In between mothering four children—they’re now 17, 15 and the twins are 9—she’s found time to complete the Tri for a Cure three times and serves on the board of Maine Roller Derby—she was an all-star player for five years and recently co-founded and manages the first all-indigenous women’s roller derby team—comprised of 20 women from tribes all over the world—that competed at the World Cup this winter in Manchester, United Kingdom. She’s involved with Pride Portland and was honored in June by serving as Grand Marshal of the annual Pride parade in Portland.
She says life is busy but great, and that Asher just finished fourth grade in public school and no longer needs one-on-one assistance.
“He’s gone from non-verbal and checked out to a mostly typical quirky little guy who loves Godzilla and Legos—and now has friends!”
Her “front-row seat” and personal experience in understanding the importance of early intervention services drives her to passionately advocate for CDS.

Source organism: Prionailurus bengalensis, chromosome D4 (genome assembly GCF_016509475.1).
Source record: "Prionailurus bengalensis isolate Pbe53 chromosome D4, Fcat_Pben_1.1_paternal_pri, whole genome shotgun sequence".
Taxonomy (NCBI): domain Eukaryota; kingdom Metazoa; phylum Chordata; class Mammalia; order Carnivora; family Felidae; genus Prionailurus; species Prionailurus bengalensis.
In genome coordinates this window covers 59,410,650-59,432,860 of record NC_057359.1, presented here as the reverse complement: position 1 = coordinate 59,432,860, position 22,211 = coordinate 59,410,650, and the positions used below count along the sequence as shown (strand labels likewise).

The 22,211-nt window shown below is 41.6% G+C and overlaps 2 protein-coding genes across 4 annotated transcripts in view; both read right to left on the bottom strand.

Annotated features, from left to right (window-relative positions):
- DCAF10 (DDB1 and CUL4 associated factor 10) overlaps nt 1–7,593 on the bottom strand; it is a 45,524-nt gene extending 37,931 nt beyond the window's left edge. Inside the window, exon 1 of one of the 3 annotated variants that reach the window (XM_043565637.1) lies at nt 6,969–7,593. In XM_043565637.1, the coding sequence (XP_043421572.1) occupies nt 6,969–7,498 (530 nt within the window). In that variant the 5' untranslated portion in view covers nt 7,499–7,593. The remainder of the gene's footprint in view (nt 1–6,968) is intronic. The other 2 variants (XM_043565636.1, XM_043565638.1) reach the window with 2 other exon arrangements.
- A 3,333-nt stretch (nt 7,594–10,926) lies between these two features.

“We’re overextended, and the money doesn’t seem to get to early intervention as it should,” says Fournier, who has 260 active cases in a territory that covers all of Portland. “We know early intervention works, but no one seems to see a need to fund it,” she says, noting that a bill to provide more funding got stalled in the state Legislature this spring. “We need to invest in these kids.”
Patricia McCarthy is a long-time writer and editor. She has three daughters, lives in Cape Elizabeth, and also has a photography business (patriciamccarthy.com).